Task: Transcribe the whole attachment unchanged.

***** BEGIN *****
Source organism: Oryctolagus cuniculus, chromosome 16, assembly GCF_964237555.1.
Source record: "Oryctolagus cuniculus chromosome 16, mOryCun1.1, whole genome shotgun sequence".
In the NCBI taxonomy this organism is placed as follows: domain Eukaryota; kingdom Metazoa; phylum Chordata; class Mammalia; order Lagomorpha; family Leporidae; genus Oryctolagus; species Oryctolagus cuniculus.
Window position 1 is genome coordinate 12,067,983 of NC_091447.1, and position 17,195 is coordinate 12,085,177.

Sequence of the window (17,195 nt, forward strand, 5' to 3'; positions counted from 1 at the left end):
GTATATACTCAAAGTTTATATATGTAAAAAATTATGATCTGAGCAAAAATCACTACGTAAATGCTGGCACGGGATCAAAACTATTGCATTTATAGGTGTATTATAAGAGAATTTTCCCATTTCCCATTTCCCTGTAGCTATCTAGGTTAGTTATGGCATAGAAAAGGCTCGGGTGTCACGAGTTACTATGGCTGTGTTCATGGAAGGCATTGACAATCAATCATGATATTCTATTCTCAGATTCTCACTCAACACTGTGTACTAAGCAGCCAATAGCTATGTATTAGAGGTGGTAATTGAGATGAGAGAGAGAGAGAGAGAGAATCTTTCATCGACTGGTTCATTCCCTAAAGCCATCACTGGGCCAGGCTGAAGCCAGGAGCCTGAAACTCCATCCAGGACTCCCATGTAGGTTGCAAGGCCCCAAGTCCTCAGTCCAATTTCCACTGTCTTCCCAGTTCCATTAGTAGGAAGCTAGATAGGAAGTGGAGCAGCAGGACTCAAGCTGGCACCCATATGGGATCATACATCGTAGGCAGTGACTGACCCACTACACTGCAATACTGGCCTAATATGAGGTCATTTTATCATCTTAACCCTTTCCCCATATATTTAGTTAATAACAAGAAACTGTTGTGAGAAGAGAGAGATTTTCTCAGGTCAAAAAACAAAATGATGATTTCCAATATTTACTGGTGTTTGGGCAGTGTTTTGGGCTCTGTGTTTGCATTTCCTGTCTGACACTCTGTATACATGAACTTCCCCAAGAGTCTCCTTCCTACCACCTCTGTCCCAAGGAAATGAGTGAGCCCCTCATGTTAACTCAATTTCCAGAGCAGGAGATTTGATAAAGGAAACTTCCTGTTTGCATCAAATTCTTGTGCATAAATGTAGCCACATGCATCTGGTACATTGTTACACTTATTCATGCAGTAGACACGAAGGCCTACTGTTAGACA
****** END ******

Source organism: Oryctolagus cuniculus, chromosome 16, assembly GCF_964237555.1.
Source record: "Oryctolagus cuniculus chromosome 16, mOryCun1.1, whole genome shotgun sequence".
In the NCBI taxonomy this organism is placed as follows: domain Eukaryota; kingdom Metazoa; phylum Chordata; class Mammalia; order Lagomorpha; family Leporidae; genus Oryctolagus; species Oryctolagus cuniculus.
Window position 1 is genome coordinate 12,067,983 of NC_091447.1, and position 17,195 is coordinate 12,085,177.

Sequence of the window (17,195 nt, forward strand, 5' to 3'; positions counted from 1 at the left end):
GTATATACTCAAAGTTTATATATGTAAAAAATTATGATCTGAGCAAAAATCACTACGTAAATGCTGGCACGGGATCAAAACTATTGCATTTATAGGTGTATTATAAGAGAATTTTCCCATTTCCCATTTCCCTGTAGCTATCTAGGTTAGTTATGGCATAGAAAAGGCTCGGGTGTCACGAGTTACTATGGCTGTGTTCATGGAAGGCATTGACAATCAATCATGATATTCTATTCTCAGATTCTCACTCAACACTGTGTACTAAGCAGCCAATAGCTATGTATTAGAGGTGGTAATTGAGATGAGAGAGAGAGAGAGAGAGAATCTTTCATCGACTGGTTCATTCCCTAAAGCCATCACTGGGCCAGGCTGAAGCCAGGAGCCTGAAACTCCATCCAGGACTCCCATGTAGGTTGCAAGGCCCCAAGTCCTCAGTCCAATTTCCACTGTCTTCCCAGTTCCATTAGTAGGAAGCTAGATAGGAAGTGGAGCAGCAGGACTCAAGCTGGCACCCATATGGGATCATACATCGTAGGCAGTGACTGACCCACTACACTGCAATACTGGCCTAATATGAGGTCATTTTATCATCTTAACCCTTTCCCCATATATTTAGTTAATAACAAGAAACTGTTGTGAGAAGAGAGAGATTTTCTCAGGTCAAAAAACAAAATGATGATTTCCAATATTTACTGGTGTTTGGGCAGTGTTTTGGGCTCTGTGTTTGCATTTCCTGTCTGACACTCTGTATACATGAACTTCCCCAAGAGTCTCCTTCCTACCACCTCTGTCCCAAGGAAATGAGTGAGCCCCTCATGTTAACTCAATTTCCAGAGCAGGAGATTTGATAAAGGAAACTTCCTGTTTGCATCAAATTCTTGTGCATAAATGTAGCCACATGCATCTGGTACATTGTTACACTTATTCATGCAGTAGACACGAAGGCCTACTGTTAGACA